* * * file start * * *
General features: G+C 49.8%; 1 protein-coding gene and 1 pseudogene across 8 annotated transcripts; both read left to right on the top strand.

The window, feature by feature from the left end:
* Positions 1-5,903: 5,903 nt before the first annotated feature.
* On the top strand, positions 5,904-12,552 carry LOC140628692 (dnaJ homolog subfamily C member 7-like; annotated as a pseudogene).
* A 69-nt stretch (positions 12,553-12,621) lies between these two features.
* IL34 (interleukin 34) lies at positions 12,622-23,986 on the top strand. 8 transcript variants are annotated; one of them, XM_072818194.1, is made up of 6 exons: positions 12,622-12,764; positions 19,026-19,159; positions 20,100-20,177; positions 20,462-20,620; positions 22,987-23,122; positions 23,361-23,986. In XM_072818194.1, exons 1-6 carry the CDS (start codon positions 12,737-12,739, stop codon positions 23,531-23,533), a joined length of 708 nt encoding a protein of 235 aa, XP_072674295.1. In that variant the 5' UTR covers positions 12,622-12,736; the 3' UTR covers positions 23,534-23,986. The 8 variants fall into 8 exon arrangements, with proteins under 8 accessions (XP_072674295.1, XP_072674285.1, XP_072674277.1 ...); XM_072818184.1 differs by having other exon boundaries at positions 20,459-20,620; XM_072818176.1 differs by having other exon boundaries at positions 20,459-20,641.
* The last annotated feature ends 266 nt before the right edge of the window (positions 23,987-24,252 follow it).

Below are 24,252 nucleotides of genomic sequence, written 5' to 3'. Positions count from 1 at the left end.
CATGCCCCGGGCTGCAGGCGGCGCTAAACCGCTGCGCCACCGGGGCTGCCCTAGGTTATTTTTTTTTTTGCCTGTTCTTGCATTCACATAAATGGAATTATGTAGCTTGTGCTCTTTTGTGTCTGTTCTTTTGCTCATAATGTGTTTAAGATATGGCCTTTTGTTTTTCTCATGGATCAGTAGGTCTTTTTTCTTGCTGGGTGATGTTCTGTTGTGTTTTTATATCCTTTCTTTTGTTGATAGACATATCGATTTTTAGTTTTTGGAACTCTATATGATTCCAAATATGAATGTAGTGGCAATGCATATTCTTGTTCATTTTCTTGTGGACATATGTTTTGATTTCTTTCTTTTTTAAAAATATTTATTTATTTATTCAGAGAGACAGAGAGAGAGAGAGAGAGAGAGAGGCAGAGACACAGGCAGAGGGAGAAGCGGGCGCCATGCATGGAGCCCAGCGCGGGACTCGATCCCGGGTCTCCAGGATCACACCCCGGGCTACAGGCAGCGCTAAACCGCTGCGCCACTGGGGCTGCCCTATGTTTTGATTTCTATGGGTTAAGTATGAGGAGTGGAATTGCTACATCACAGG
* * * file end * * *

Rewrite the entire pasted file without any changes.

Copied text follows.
General features: G+C 49.8%; 1 protein-coding gene and 1 pseudogene across 8 annotated transcripts; both read left to right on the top strand.

The window, feature by feature from the left end:
* Positions 1-5,903: 5,903 nt before the first annotated feature.
* On the top strand, positions 5,904-12,552 carry LOC140628692 (dnaJ homolog subfamily C member 7-like; annotated as a pseudogene).
* A 69-nt stretch (positions 12,553-12,621) lies between these two features.
* IL34 (interleukin 34) lies at positions 12,622-23,986 on the top strand. 8 transcript variants are annotated; one of them, XM_072818194.1, is made up of 6 exons: positions 12,622-12,764; positions 19,026-19,159; positions 20,100-20,177; positions 20,462-20,620; positions 22,987-23,122; positions 23,361-23,986. In XM_072818194.1, exons 1-6 carry the CDS (start codon positions 12,737-12,739, stop codon positions 23,531-23,533), a joined length of 708 nt encoding a protein of 235 aa, XP_072674295.1. In that variant the 5' UTR covers positions 12,622-12,736; the 3' UTR covers positions 23,534-23,986. The 8 variants fall into 8 exon arrangements, with proteins under 8 accessions (XP_072674295.1, XP_072674285.1, XP_072674277.1 ...); XM_072818184.1 differs by having other exon boundaries at positions 20,459-20,620; XM_072818176.1 differs by having other exon boundaries at positions 20,459-20,641.
* The last annotated feature ends 266 nt before the right edge of the window (positions 23,987-24,252 follow it).

Below are 24,252 nucleotides of genomic sequence, written 5' to 3'. Positions count from 1 at the left end.
CATGCCCCGGGCTGCAGGCGGCGCTAAACCGCTGCGCCACCGGGGCTGCCCTAGGTTATTTTTTTTTTTGCCTGTTCTTGCATTCACATAAATGGAATTATGTAGCTTGTGCTCTTTTGTGTCTGTTCTTTTGCTCATAATGTGTTTAAGATATGGCCTTTTGTTTTTCTCATGGATCAGTAGGTCTTTTTTCTTGCTGGGTGATGTTCTGTTGTGTTTTTATATCCTTTCTTTTGTTGATAGACATATCGATTTTTAGTTTTTGGAACTCTATATGATTCCAAATATGAATGTAGTGGCAATGCATATTCTTGTTCATTTTCTTGTGGACATATGTTTTGATTTCTTTCTTTTTTAAAAATATTTATTTATTTATTCAGAGAGACAGAGAGAGAGAGAGAGAGAGAGAGGCAGAGACACAGGCAGAGGGAGAAGCGGGCGCCATGCATGGAGCCCAGCGCGGGACTCGATCCCGGGTCTCCAGGATCACACCCCGGGCTACAGGCAGCGCTAAACCGCTGCGCCACTGGGGCTGCCCTATGTTTTGATTTCTATGGGTTAAGTATGAGGAGTGGAATTGCTACATCACAGG